Catholic sisters are emerging as leaders ahead of their times. From Sister Simone Campbell, SSS, and Nuns on the Bus to Catholic Health Association CEO Sister Carol Keehan, DC, who helped pass the Affordable Care Act, to former LCWR president Sister Pat Farrell, OSF, who practiced authentic spiritual leadership in the face of the Vatican’s ongoing investigation of that organization (an investigation that Pope Francis should have laid quietly to rest, but has not), religious women are getting notice for their thoughtful, faithful leadership in the face of withering criticism and their own communities’ dramatic changes.

What are the marks of this new leadership?

1. Leadership must begin with facing oneself. Sister Marie McCarthy, SP, calls this taking “a long, loving look at what is.” Developing a prayerful, contemplative consciousness allows illusions and judgments to fall away. What changes are needed so that we can go “deeper into life, into service, into God,” as Sister Joan Chittister, OSB, writes? “The purpose of leadership is not to make the present bearable,” writes Sister Joan, but “to make the future possible.” This kind of leadership is measured and evaluated by the degree to which the people around the leaders are inspired to effective, resilient change.

Read the Full Article

​You've reached the end of our free magazine preview. For full digital access to Sojourners articles for as little as $2.95, please subscribe now. Your subscription allows us to pay authors fairly for their terrific work!
Subscribe Now!

Stand by Me: Memorial Day and the Healing of Souls

Courtesy Odyssey Networks

Reflecting on Memorial Day and Jesus' promise to be with us. Courtesy Odyssey Networks

If you have to reassure people that you’re not abandoning them, it may be because they feel you slipping away. In John 14, Jesus is responding to the anxiety of those he loves. “I will not leave you orphaned,” he says, but it is not clear how he will keep that promise. In a few hours, his arrest, trial, crucifixion and death will all have been accomplished. It will feel as if he has, in fact, abandoned them or been torn away from them.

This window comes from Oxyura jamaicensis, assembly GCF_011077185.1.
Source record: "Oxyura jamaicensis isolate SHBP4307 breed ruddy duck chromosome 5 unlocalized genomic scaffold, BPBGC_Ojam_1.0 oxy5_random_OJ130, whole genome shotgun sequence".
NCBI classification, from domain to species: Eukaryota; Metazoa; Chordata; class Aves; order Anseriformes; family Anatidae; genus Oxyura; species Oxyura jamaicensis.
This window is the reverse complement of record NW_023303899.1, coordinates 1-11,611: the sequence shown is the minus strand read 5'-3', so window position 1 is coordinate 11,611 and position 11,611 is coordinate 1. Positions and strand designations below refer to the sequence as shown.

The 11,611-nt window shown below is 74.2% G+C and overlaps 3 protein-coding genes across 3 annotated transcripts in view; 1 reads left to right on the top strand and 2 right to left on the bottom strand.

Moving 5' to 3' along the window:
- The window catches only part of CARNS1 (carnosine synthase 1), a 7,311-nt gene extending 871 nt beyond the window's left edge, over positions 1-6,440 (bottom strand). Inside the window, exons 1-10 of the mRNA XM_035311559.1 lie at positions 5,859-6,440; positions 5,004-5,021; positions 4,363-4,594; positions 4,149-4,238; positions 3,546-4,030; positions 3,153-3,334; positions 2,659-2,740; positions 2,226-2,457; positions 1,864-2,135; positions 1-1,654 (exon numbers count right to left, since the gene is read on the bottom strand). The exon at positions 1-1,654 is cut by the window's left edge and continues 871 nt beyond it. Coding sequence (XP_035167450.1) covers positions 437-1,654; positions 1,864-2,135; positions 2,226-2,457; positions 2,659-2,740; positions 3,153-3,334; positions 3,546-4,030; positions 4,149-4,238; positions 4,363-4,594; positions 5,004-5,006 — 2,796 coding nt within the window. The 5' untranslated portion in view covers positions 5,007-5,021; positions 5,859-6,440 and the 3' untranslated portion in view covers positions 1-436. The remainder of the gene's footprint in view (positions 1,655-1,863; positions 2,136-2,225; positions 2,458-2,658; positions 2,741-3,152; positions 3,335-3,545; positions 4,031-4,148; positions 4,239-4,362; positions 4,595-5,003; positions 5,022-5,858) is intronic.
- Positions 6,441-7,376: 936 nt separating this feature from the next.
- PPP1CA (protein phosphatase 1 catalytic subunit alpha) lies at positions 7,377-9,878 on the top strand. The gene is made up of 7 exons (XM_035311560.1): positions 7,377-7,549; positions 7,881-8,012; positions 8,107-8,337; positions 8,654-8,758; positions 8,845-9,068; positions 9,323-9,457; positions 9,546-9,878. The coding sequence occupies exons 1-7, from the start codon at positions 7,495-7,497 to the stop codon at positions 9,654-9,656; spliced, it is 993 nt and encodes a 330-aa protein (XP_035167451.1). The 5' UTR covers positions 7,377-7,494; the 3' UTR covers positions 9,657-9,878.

Jesus loses his life, and he is not the only one to suffer loss. Those he leaves behind lose him, and without him, they lose whatever security they might have felt in the world. After his death, they take refuge by hiding. They are isolated from each other and afraid of everything on the other side of locked doors. 

We rarely think of what happened to Jesus as an experience of combat, but the story of his arrest includes soldiers, weapons, and at least momentary hand-to-hand combat as Peter draws a sword to slice off the ear of one of those sent to arrest Jesus. Twenty-four hours later, those who could not watch with Jesus in the garden or save him from the enemy will themselves be lost without him. 

Why You Ought to Leave the Church

Courtesy Odyssey Netowrks

What does it look like when God defies the restrictions we presume are in place? Courtesy Odyssey Netowrks